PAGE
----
Logical Reasoning is half of your LSAT score. Half! That’s huge… And yet, ask any test-taker whether LR keeps them up at night, and they would probably think you’re insane. Wait, did you mean games? Because, uhm, yeah: I just dreamed of mauve dinosaurs doing naughty things behind stained glass windows. What I’ve seen, it cannot be unseen. And trust me, Reading Comp is no better: the night before, I dreamed that my my bed was infested by cyclamen mites, and the !Kung people were out to get me. Heavy stuff. But LR… eh, piece of cake. Right?
Wrong! Yes, it’s true that if you bomb a LR question, you only lose one point; not six or seven points (as you would in LG or RC). Unfortunately, test-makers know you underestimate Logical Reasoning. They know your comfort zone, and will punish you for flying on autopilot. Here’s what we’ve learned from deconstructing the Logical Reasoning questions in the October 2013 LSAT:
Both sections were dominated by questions in the Help family. Strengthen (and especially Strengthen–PR) questions were especially common. This is hardly surprising: lately, there has been surge in questions designed to test your ability to apply broad principles in a specific manner, either to the answer choices (as in Must Be True questions), or to the stimulus (as in Strengthen and Justify questions). Must be True questions were also heavily represented, and there was an predictably high number of stimuli involving complex causation.
What was unusual about the October 2013 LR involved the manner in which the questions were asked, and the order in which they were asked. Even the very first question in LR1, often presumed to be one of the easiest questions on a test, was a Justify-type with a Fill-in-the-Blank twist: quite bizarre, and enough to throw you off-balance if you expected a predictable wording in the stem. Similarly, the first question in LR2 was an unusually difficult Strengthen-PR question, where the stimulus contained a compound necessary condition, while the answer choices implied nested conditional relationships. In fact, the difficulty in many of the questions resulted not from the stimulus, but from the cleverly worded answer choices.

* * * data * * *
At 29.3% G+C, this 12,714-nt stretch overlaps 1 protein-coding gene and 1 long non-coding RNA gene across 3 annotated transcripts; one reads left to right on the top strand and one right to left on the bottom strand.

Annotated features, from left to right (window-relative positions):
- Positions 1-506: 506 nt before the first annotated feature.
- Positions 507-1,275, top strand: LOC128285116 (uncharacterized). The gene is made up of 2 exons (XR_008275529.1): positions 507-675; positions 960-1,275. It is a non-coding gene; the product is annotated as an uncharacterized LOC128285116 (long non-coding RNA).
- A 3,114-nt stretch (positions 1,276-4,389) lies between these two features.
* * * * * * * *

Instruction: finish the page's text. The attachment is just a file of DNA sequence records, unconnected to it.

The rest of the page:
Just as uncommon was the design of Q. 6 in LR1, where the stimulus contained a problem followed by a principle, and the question asked us to use the principle to justify a judgment concerning the problem. Convoluted question stems continued to be the norm throughout the first section: Q. 10 was a long-winded Parallel Flaw, while Q. 11 – an exceedingly rare Evaluate-EXCEPT. In the annals of twisted question stems, the dubious prize goes to Q. 25 in LR1 – perhaps the only Strengthen question in the history of the LSAT where the stimulus did not contain an argument. Instead, the question stem selected one particular fact from the stimulus (a legal requirement), turned it into a conclusion of sorts, and then asked us to support it. Ultimately, it was a garden-variety Strengthen question, but the wording of the stem was especially cruel to encounter with the clock ticking at the end.
The second LR section was no better, with many of the questions involving structurally complicated stimuli (e.g. Q. 24 – a Method-AP question with 4 premises, 2 sub-conclusions, and a main conclusion). Contrary to what you might expect, we found the teen questions in the second section to be less difficult than normal, while the section began and ended more harshly.
What lessons can be drawn from this?
- Do not read the question stems first! It makes no sense to do it without knowing what the question is referring to, and even less so when the stem is a convoluted jumble of words. In such questions, the stem can only be understood in the context of the stimulus, and the relationship between the two is closer than ever.
- Read the stem carefully and understand precisely what it is asking you to do. If you’re like most test-takers, you probably put a lot of thought into deciphering the stimulus. This is great, but you need to maintain the same level of focus when it comes to the stem.
- Finally, remember that every question in LR ultimately conforms to a question type you’ve already studied in class or in our LR Bible. Test-makers have been trying (for years) to defeat attempts to systematically categorize their questions, in part because such categorization ultimately helps you develop a reliable method of approach to each question type. Do not let them fool you: language is their weapon! In the end of the day, there are no “new” question types: just new ways of asking the same old questions.